Superintendent Gerrita Postlewait encourages the formation of a "diverse community board or panel to help govern the school" instead of the formation of yet another charter school. That's all very well and good, but the devil is in the details as usual. Who will have the authority--the administration, the school board, or the community board?

To "honor the history" of Angel Oak Elementary, a school that has "historically served black students" without removing its black culture will destroy attempts to integrate. White parents are happy to have a diverse school as long as it doesn't come with a black culture. What they desire is the color-blind, middle-class culture found in truly integrated schools. The community board and CCSD must recognize that fact, or the effort will be doomed from the start.

It's taken decades for the Charleston County School District to achieve its de facto segregated schools. 

These parents need all the help they can get.

Friday, December 02, 2016

CCSD Can't Afford Tax Dollar Giveaway

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Does anyone remember an $18-million-dollar shortfall in the Charleston County school budget? Certainly, the reporter failed to remind us in a recent article about the TIF (Tax Increment Financing) now approved by the county for an area of West Ashley. Oh, yes. The CCSD School Board compromised and gave up only 45 percent of revenues from the TIF for the next twenty years or so. 

This maneuver should be called "go along and get along." The developers who carry so much power in Charleston County want to grease the skids. Pressure on the school district brought about this agreement. It stinks. 

If common sense reigned, the district would refrain from draining its revenues. 

Go figure.

Thursday, December 01, 2016

CCSD Teacher Discovers Gullah Dialect!

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Sometimes you wonder what the administration and school board trustees know about the students of Charleston County. I state this because I remember only too well that after an expose in the local rag, the Charleston County School District discovered that reading was important, launching into a plethora of reading catch-up programs as a result.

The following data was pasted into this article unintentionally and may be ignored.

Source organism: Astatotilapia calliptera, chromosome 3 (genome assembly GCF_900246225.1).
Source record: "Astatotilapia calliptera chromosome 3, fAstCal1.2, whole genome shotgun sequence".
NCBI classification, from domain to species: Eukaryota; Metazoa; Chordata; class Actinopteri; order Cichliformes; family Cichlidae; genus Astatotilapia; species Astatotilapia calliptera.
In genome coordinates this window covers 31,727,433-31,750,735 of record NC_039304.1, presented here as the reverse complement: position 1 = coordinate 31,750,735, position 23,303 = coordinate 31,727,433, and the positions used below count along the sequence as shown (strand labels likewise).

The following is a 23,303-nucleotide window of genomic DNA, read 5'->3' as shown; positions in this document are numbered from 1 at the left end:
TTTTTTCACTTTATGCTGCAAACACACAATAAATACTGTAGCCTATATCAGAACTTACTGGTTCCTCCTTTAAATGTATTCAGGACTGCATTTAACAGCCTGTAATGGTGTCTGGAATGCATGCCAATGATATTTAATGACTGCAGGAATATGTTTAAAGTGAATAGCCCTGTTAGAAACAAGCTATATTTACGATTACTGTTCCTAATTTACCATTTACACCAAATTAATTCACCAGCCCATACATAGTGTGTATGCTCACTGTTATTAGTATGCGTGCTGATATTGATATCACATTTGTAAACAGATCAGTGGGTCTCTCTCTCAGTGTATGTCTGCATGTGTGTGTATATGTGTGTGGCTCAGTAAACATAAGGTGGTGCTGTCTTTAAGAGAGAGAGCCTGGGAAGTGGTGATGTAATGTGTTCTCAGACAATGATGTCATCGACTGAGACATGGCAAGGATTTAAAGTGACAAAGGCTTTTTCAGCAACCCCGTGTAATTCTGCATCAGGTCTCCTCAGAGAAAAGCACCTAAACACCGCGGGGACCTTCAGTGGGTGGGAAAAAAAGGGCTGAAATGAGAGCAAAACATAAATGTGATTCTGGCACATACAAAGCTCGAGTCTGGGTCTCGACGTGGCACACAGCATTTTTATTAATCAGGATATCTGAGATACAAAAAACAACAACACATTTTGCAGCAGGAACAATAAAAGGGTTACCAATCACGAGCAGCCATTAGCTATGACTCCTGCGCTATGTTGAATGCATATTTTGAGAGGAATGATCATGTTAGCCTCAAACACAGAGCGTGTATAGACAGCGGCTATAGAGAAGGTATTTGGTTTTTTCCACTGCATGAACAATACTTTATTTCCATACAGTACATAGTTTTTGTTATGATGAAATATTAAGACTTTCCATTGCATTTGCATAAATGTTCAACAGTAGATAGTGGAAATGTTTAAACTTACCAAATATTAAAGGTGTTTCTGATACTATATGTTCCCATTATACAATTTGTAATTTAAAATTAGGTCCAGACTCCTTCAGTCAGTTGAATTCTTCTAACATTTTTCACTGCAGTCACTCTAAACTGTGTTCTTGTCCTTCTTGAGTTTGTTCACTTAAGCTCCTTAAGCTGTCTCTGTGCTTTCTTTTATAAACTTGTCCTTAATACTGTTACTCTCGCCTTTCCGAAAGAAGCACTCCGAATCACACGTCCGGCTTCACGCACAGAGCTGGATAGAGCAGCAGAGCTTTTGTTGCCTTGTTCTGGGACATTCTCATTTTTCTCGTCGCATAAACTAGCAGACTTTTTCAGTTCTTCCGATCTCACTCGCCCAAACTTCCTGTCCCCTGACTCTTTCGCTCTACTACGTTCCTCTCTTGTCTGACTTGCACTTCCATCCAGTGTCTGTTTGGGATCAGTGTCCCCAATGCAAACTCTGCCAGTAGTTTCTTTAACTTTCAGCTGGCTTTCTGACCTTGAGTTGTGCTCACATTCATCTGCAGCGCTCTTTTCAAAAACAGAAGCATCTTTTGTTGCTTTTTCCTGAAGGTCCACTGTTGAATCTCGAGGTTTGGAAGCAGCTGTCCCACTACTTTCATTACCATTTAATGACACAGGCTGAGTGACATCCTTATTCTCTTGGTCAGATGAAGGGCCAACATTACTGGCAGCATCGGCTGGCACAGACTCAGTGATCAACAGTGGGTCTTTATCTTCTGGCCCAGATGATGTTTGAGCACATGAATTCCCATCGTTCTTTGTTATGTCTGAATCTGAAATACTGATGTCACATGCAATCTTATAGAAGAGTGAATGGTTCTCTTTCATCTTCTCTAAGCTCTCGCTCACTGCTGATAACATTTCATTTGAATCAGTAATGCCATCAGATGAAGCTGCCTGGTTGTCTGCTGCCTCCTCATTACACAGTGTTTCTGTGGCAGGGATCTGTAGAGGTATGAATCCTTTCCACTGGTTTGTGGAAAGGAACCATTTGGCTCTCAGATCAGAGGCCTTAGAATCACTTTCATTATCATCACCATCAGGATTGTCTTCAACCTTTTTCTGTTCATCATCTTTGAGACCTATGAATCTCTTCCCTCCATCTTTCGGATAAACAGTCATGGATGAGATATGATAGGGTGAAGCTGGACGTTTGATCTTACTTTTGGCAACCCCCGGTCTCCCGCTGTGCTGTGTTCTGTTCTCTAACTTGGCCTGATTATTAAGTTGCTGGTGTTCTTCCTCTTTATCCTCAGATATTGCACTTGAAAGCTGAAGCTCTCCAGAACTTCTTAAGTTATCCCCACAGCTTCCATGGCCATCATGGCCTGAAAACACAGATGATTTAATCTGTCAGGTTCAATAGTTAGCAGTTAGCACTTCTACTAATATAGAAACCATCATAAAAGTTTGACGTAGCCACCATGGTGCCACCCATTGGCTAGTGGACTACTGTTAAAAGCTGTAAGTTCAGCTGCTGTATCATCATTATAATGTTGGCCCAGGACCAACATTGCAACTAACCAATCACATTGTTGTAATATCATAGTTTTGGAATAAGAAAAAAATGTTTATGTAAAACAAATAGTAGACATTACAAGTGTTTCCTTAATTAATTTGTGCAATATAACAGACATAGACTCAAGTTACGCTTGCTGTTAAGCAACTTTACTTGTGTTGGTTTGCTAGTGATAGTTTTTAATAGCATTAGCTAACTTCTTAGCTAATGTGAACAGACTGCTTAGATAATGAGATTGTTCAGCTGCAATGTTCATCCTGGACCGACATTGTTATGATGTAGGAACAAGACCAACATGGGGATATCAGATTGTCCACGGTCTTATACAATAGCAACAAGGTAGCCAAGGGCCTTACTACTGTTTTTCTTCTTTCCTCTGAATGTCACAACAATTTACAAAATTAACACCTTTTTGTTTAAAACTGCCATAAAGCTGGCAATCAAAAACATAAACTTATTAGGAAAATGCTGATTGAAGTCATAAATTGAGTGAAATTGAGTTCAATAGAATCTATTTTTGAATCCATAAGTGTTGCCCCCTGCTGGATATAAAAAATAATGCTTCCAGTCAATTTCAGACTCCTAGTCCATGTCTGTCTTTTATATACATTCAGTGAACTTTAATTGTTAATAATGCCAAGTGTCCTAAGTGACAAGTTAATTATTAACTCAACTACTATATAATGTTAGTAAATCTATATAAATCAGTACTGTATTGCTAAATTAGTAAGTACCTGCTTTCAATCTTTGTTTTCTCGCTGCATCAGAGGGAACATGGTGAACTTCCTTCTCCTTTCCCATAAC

Now we have, thanks to teachers at Baptist Hill High and board trustee Michael Miller, a sudden focus on the facts of language in the district, namely that rural students, mostly black, don't sound like they're from Ohio. Instead, their speech patterns reveal heavy influence of dialect, namely Gullah. Who knew?

[insert sarcastic comment here]

English teachers constantly deal with all sorts of nonstandard language in the classroom. They always have. Native speakers from Thailand don't know the use of articles (a, the). Students from the Caribbean write in syntax confusing to Americans. Students taught in India reveal long, involved sentences produced previously for British-English teachers. The syntax a baby learns to use remains the default for life. The nonstandard language spoken regularly by parents is a problem only if the teacher makes it one. The way all people speak and the standard English needed for writing are two different languages, if you like.

Your parents and friends (and even the TV announcer) say, "Where are you at?" That's acceptable these days in most contexts, but "Where are you" still remains standard.

"Kids, get off of the sofa!" may be what students hear at home, but "Get off the sofa" remains standard in writing.

I'm using these examples to show that all students need instruction in standard English, not just rural blacks, not just southerners. K J Kearney's comments that "In Charleston if you sound like you're from Charleston, people automatically think you sound stupid" reveal that he hasn't lived outside the South for any length of time. K J--the reality is that outside of the south if you speak with even a southern accent, forget dialect, people assume you are stupid! The only people in the Lowcountry who think blacks (and whites) are stupid because they talk "southern" moved here from New Jersey, Ohio, and [fill in non-southern state here].

Is it possible that schools heavily laden with Gullah-influenced speakers need teachers who grew up in the Lowcountry, South Carolina, and the south? Perhaps culture shock would not then be a problem.

Meanwhile, learning about the fascinating Gullah dialect would be far more useful to teachers than ESOL. These students don't speak a foreign language. They speak a recognized dialect of English!